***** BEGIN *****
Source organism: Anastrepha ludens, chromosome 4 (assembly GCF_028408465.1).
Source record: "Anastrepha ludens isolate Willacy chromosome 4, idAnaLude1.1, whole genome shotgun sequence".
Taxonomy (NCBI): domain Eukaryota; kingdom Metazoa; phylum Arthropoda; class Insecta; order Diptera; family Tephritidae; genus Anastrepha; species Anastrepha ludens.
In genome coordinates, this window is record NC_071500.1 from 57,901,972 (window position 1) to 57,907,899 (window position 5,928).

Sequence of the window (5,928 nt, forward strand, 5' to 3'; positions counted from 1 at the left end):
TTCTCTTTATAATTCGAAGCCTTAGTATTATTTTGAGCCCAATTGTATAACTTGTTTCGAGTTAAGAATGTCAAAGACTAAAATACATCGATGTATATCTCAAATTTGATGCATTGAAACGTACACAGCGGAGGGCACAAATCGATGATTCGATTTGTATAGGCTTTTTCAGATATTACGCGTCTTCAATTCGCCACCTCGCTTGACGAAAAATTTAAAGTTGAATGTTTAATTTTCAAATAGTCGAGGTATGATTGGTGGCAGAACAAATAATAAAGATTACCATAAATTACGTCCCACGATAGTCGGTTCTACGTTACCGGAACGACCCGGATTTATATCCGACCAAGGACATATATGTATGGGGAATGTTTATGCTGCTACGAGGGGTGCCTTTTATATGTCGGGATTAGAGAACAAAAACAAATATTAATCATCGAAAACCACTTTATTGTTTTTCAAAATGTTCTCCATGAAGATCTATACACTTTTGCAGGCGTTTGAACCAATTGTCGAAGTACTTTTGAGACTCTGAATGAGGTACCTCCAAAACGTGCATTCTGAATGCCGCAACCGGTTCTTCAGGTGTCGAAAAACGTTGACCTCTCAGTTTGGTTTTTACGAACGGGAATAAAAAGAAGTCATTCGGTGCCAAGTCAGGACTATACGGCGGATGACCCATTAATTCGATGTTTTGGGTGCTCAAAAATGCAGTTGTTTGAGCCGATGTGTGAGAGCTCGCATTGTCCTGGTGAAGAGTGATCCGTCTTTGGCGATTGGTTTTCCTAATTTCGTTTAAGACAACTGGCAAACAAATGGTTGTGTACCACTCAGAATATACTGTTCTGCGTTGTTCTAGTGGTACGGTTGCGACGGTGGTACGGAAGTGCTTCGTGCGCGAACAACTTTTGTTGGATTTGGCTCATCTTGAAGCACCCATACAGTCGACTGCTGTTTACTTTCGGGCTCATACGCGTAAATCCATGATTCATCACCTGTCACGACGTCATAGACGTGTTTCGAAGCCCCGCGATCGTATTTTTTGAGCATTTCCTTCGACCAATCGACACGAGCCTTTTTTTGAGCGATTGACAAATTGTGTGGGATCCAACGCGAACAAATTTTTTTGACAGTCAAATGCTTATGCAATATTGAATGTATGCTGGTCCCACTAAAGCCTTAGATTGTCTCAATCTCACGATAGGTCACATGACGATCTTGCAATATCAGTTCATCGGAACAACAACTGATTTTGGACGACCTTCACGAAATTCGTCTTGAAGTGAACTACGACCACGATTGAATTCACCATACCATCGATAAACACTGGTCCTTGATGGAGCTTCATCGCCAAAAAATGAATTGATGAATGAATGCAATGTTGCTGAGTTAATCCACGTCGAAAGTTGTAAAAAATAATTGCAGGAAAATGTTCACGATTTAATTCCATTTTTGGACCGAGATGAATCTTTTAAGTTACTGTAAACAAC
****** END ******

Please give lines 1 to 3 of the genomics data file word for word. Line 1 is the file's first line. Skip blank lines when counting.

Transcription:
Source organism: Anastrepha ludens, chromosome 4 (assembly GCF_028408465.1).
Source record: "Anastrepha ludens isolate Willacy chromosome 4, idAnaLude1.1, whole genome shotgun sequence".
Taxonomy (NCBI): domain Eukaryota; kingdom Metazoa; phylum Arthropoda; class Insecta; order Diptera; family Tephritidae; genus Anastrepha; species Anastrepha ludens.